Nearby is the National Theater โรงละครแห่งชาติ, where authentic classical Thai dance and music can sometimes be seen, and the National Art Gallery where contemporary and traditional Thai art is on show. Silpakorn Fine Arts University มหาวิทยาลัยศิลปากร, also near Tha Chang pier is another place for this.
Further north still on Na Phra That road is Thammasat University มหาวิทยาลัยธรรมศาสตร์, Thailand's second most prestigious after Chulalongkorn University. It's notable for the radical reputation of its students, and in an infamous incident hundreds were killed or wounded here by a Thai military crackdown in 1976. Visitors are free to tour the grounds of the university.
Lying south of Dusit and Banglamphu districts, the Chinatown (เยาวราช) district is one of the oldest areas of Bangkok as Chinese merchants were originally moved to this area in the early 1780's when Bangkok was founded. One of the main streets of this area, Charoen Krung (translating as 'Prosperous city'), was actually Bangkok's first paved road, so it's English name, New Road, couldn't really be more inappropriate nowadays. The area has got a somewhat seedy historical reputation for large numbers of opium dens, brothels, pawnshops and a fondness for gambling. Today, gold shops and pawnshops are still very popular in Chinatown and can be found almost anywhere. Drug dealing, prostitution and gambling (all now illegal in Thailand) are also still thought to be widespread in this area, though they are not likely to be very noticeable to the average visitor.
Nevertheless, Chinatown remains a pretty interesting area to visit. With the exception of Wat Traimit, it's almost completely untouristy, though this has the downside that most people round here speak very little English. Though the main roads are not very dissimilar to those of other parts of Bangkok, the genuine Chinatown lies down the busy numerous smaller roads, narrow alleys and backstreets. The Chinese in Chinatown have been living in Thailand for generations, and generally consider themselves very much as Thais - most can no longer speak any Chinese.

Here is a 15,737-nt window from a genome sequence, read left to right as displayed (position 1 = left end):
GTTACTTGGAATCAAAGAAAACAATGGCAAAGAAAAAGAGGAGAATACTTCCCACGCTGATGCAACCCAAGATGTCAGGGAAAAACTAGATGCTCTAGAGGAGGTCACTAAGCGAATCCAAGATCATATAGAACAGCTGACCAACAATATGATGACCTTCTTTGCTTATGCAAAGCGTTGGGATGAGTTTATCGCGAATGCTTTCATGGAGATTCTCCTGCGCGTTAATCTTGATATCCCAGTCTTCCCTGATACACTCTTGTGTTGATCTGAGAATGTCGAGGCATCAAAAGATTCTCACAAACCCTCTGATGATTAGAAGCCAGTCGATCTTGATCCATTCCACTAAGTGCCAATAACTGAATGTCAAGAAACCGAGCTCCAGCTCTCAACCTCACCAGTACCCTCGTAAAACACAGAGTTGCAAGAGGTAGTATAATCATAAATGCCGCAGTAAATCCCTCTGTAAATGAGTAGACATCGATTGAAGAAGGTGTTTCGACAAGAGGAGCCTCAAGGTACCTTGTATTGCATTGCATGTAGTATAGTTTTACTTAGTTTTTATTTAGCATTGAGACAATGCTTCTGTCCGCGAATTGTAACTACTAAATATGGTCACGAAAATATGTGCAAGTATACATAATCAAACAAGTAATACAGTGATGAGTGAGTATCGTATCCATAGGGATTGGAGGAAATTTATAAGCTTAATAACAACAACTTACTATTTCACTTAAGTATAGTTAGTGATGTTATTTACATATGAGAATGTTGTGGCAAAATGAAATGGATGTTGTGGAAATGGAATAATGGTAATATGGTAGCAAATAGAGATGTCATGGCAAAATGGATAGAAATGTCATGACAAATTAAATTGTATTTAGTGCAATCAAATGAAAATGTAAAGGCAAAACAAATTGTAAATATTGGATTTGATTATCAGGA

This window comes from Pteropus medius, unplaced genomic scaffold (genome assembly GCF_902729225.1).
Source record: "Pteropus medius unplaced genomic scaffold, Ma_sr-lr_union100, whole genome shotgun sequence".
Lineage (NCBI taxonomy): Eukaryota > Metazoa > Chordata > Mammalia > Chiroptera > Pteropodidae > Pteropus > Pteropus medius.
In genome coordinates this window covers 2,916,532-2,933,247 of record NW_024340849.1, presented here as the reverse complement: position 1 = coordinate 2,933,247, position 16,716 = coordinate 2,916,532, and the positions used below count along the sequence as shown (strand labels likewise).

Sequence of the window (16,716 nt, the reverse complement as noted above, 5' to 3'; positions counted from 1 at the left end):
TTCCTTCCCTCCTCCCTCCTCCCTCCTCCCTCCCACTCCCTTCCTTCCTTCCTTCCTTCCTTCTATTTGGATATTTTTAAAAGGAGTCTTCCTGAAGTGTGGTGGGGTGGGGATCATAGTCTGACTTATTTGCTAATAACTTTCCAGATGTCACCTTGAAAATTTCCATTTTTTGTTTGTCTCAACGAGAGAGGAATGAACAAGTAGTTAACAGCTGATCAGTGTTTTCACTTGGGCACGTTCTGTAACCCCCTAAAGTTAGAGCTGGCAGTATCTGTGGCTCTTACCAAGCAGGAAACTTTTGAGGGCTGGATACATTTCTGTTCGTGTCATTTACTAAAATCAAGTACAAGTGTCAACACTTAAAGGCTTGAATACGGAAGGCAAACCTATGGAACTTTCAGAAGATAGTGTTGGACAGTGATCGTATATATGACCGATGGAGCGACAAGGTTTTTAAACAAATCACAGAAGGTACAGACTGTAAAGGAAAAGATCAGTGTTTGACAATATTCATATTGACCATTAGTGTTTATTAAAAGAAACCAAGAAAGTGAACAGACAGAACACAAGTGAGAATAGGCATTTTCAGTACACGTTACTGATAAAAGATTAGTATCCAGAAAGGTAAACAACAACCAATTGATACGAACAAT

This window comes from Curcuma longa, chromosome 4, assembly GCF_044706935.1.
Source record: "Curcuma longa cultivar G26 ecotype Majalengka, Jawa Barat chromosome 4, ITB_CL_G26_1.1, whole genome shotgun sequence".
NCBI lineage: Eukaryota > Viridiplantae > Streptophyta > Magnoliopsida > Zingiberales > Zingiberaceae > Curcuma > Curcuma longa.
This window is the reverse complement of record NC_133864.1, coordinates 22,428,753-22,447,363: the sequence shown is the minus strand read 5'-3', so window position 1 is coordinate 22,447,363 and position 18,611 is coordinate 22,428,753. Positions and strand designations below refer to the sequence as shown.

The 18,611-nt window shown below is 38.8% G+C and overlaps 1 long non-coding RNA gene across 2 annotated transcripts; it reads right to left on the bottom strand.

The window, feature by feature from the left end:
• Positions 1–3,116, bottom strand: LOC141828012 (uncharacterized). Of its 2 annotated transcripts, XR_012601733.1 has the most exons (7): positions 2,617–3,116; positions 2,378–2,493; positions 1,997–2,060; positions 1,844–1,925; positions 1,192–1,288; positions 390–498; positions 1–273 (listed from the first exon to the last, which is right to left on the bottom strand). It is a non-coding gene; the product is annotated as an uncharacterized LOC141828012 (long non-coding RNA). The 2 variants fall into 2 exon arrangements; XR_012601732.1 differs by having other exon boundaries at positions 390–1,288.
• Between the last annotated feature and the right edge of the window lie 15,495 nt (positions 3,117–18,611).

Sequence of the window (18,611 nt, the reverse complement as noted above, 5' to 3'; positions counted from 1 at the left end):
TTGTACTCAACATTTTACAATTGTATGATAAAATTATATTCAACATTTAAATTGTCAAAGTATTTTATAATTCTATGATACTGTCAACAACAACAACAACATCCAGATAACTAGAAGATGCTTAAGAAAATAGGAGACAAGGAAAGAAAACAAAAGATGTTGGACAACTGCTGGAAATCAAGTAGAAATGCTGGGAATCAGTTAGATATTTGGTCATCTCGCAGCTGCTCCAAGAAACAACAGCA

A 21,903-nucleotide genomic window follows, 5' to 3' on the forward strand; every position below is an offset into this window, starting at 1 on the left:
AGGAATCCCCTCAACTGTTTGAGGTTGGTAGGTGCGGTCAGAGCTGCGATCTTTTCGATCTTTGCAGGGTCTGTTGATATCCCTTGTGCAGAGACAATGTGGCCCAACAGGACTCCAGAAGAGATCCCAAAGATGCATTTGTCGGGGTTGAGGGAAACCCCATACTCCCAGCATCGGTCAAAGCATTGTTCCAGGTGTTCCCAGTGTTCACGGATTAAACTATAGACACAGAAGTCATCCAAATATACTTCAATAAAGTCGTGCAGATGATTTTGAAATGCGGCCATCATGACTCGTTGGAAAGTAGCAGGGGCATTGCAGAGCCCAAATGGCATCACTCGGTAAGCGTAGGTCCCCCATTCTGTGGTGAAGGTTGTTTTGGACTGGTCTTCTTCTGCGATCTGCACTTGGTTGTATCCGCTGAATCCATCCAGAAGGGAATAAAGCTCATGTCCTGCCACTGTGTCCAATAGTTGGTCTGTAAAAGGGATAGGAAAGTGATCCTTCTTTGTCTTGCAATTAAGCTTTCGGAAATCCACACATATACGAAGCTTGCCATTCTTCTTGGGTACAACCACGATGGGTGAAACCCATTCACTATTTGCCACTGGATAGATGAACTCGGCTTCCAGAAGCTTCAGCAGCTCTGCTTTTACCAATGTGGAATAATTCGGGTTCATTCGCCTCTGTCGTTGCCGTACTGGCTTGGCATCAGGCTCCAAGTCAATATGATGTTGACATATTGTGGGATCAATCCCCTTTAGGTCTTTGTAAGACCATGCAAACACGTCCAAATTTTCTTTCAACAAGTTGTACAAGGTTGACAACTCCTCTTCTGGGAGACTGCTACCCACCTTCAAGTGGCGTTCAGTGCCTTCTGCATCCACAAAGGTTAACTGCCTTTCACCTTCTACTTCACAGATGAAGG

Very close to the intersection of Charoen Krung and Yaowarat road is perhaps the only real top attraction in Chinatown, Wat Traimit (วัดไตรมิตร), the Temple of the Golden Buddha. At first glance, the 3m high Buddha image in here looks distinctly average and undeserving of the busloads of tourists that visit every day. What attracts them all however, is the remarkable fact that it's made of 5.5 tonnes of solid gold. The story behind the image is that in 1957 a large stucco Buddha image was being moved by crane during development of a port. To the horror of all concerned, the crane operator accidentally dropped the image, sending it crashing towards the ground. Instead of smashing however, the stucco covering merely cracked and in the process revealed the solid gold image hidden underneath. It is thought to have been covered like this during the early Ayuthaya or Sukhothai period, apparently to protect the image from the invading Burmese, and remained that way for several hundred years. Just north of here is Hualamphong (หัวลำโพง), Bangkok's main train station.
Though other attractions as such are thin on the ground, Chinatown is an interesting place to just wander around. A couple of Chinatown's most interesting roads are Yaowarat road ถนนเยาวราช, leading westwards from near Wat Traimit, and Sampeng Lane ถนนสำเพ็ง, running parallel south of Yaowarat.
Busy Yaowarat road is Chinatown's main street, and has surely one of greatest concentrations of gold shops anywhere, reflecting the love of gold the Thai-Chinese are often thought to have. There's dozens of them, all dazzlingly brightly colored, and with mainly very good prices. There's also plenty of restaurants round here also, where you can get birds-nest soup, dim sum, shark fin soup and other traditional Chinese delicacies.
The narrow, crammed Sampeng Lane was previously infamous for the gang fighting and high numbers of murders that took place here. Nowadays, it's a very busy predominately pedestrian street, with the main danger being the odd motorbike that tries to get past. The street is a hive of constant commercial activity, mostly in textiles and cloth, and while it's not really a great place for buying anything, it's an interesting authentic experience that doesn't seem to have really changed in decades.
The Thieves Market, or Nakhon Kasem is slightly north of the western end of Sampeng Lane. Though legitimate today, it was so named because this was where goods stolen from houses inevitably turned up. It's now a good area for looking or buying Thai or Chinese antiques. There's quite a number of shops and reasonable range of supposedly antique and second hand goods.